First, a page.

A related building block of a JIT -production system are the Kanban -signal cards, that are closely analogous to the XP User Stories and the Scrum index cards. The idea is to pull the production from the customer/demand side by signaling the previous phases of the permit to produce new items, instead of producing documentation/code that might not be needed by anyone. The idealized model is the Just-in-Time -system, where a customer gets what he orders when he needs it, but nothing is produced in advance on stock. The magic in the system is the process capability, or the variance and the tolerance you need to have spare stock so that the sudden demand spikes won’t cause bottlenecks (or the increase in the cycle time lowering the critical throughput). According to the Deming’s Statistical Process Control -school, a process capability means how low variance the process has, or how low emergency stock you can keep without causing a bottleneck. A SW Engineering example of this is for example how many XP User Stories you have to produce before the beginning of an iteration, or can you also produce them Just-in-Time. At least on my XP team this reveals directly one bottleneck: we do have a queue of roughly half-foot of User Stories and the engineering team seems to be much slower to implement the stories than the customer is able to generate them. Also Goldratt notices that the easiest way to identify a bottleneck is by looking for the queue sizes, the longest queue is usually the bottleneck, especially if the queue seems to be always increasing.

From the process measurement point of view XP seems to draw the principles almost directly from the text book when introducing the Project Velocity -measurement – the only required measurement for a software team is its throughput, or how many user stories or story points they can release per iteration. Unfortunately Beck doesn’t explain very well why this measurement is the most important one, but you get it now: the most severe bottleneck in SW engineering is the coding, not the design – so you should first focus on getting your tput up. There is so much to do in improving the velocity that I don’t know yet where the next bottleck will be. I think it will take quite and much work before anyone can say that they have more designers than coders and are able to locate the next major software engineering bottleneck :).

When you know the TQM -fundamentals you will also know the remedies for the performance and quality problems. The mission of the TQM -school (as first stated by Henry Ford) is to eliminate all waste. Somebody asked from me the what is the difference between the German quality and the Japanese quality? The difference is in the principle of eliminating the waste. When a car comes out from a German car factory, it goes first to a repair shop, and then to the customer. A Japanese car can be shipped directly to the customer. The difference is in how much scrap and rework you produce. As anyone in the software industry can easily recognize, the complete rewrites and bug fixes are the activities that most of the developers spend most of their days on producing also most of the cost. The Six Sigma -school goes even further and describes the Hidden Factories meaning all scraping and rework activities that are performed without appearing on the management reports. A good example is a bug that is detected and fixed immediately without entering it on the bug management system. This happens every day. One could think that a hidden rework factory is also a coding typo that requires use of backspace. According to the Japanese concept of Poka-Yoke, or error-proofing, the remedy is to use tools and practices that make it impossible to produce an error. For example you can use Eclipse that automatically displays the syntax errors, highlights the code, suggests for the possible (and correct) methods available, and autofills the brackets so that you can’t produce the elementary coding mistakes. Software engineering is full of social practices such as code reviews and pair programming that tries to further improve the quality by detecting the errors faster. However, practicing the Poka-Yoke (or the original Baka-Yoke = idiot proofing) will get you farther more quickly when you dismiss the possibility of producing errors in the first place! Yet more examples of the same principles include the Japanse concept of Jidoka- or a self-correcting machine that halts it’s operations and alerts a maintainer, when an unrecoverable error happens, and the Designed for Six Sigma, where product is designed by choosing components that are known to have low number of errors instead of coding all code from the scratch by self.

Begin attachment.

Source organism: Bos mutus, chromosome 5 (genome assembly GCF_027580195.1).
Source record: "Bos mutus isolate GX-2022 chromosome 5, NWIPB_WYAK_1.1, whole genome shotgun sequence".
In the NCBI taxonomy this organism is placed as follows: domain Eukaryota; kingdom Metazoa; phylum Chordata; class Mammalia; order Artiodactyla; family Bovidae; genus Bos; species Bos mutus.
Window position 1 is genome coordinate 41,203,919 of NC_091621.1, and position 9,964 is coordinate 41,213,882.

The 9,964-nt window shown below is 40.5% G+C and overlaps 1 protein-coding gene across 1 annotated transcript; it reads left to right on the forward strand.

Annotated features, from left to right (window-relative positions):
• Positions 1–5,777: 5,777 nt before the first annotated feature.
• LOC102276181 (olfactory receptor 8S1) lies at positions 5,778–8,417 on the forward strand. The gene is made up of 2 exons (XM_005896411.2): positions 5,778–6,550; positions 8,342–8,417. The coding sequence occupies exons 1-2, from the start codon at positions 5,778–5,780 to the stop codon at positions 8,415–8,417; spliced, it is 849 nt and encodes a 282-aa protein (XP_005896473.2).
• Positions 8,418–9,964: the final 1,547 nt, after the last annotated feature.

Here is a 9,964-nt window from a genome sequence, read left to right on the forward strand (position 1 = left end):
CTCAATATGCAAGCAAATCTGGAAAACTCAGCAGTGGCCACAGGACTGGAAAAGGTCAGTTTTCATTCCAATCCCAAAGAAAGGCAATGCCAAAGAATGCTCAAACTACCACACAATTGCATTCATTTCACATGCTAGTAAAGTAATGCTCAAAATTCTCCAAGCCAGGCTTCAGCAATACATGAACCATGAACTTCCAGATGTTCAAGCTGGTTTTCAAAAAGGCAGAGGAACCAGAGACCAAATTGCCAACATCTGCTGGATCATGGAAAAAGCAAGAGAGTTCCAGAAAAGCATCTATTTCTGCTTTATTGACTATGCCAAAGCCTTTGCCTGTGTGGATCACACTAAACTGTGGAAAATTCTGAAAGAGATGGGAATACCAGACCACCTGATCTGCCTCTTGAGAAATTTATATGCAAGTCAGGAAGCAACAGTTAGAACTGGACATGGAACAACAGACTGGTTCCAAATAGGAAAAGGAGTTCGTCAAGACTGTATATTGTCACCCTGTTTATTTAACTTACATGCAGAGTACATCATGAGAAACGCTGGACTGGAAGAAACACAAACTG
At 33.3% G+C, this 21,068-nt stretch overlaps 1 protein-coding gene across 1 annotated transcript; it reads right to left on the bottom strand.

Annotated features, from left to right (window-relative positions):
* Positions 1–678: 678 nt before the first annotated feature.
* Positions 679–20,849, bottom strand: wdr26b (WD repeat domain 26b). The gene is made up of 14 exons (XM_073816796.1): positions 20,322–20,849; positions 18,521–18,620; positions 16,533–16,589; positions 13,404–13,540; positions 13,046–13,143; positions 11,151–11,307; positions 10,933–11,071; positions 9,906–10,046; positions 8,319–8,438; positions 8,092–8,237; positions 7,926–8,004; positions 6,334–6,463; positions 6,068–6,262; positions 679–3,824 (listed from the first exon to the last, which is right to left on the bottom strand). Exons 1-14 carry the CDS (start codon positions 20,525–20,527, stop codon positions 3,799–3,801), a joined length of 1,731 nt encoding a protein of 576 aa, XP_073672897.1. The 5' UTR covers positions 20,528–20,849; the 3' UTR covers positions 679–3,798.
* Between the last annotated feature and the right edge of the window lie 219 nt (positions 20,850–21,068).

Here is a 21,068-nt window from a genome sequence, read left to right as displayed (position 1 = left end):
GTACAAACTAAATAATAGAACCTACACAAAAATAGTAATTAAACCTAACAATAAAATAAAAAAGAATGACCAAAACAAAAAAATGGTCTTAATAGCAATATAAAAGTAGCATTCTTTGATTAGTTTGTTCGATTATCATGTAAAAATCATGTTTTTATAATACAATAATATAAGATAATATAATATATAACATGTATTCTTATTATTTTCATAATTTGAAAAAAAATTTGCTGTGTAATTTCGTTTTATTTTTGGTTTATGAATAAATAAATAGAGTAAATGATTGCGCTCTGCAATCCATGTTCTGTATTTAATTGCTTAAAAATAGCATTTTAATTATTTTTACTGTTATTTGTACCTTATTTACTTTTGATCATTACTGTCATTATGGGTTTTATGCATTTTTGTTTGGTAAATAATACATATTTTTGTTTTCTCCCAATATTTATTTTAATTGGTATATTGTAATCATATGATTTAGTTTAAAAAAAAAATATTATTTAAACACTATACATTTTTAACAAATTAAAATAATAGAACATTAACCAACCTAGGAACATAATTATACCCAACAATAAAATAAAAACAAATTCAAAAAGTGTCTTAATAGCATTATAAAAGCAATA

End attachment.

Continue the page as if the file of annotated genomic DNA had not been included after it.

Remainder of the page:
After introducing yourself on the key Lean/TQM concepts you should hopefully pretty quickly start to recognize from which more fundamental principle all the practices originate from, and in which situations they should and should not be used. I hope that with these few advices you can start to recognize where your bottlenecks currently are located in, and also get ideas how to improve your throughput and quality :). I’ll be also writing more on the topic :)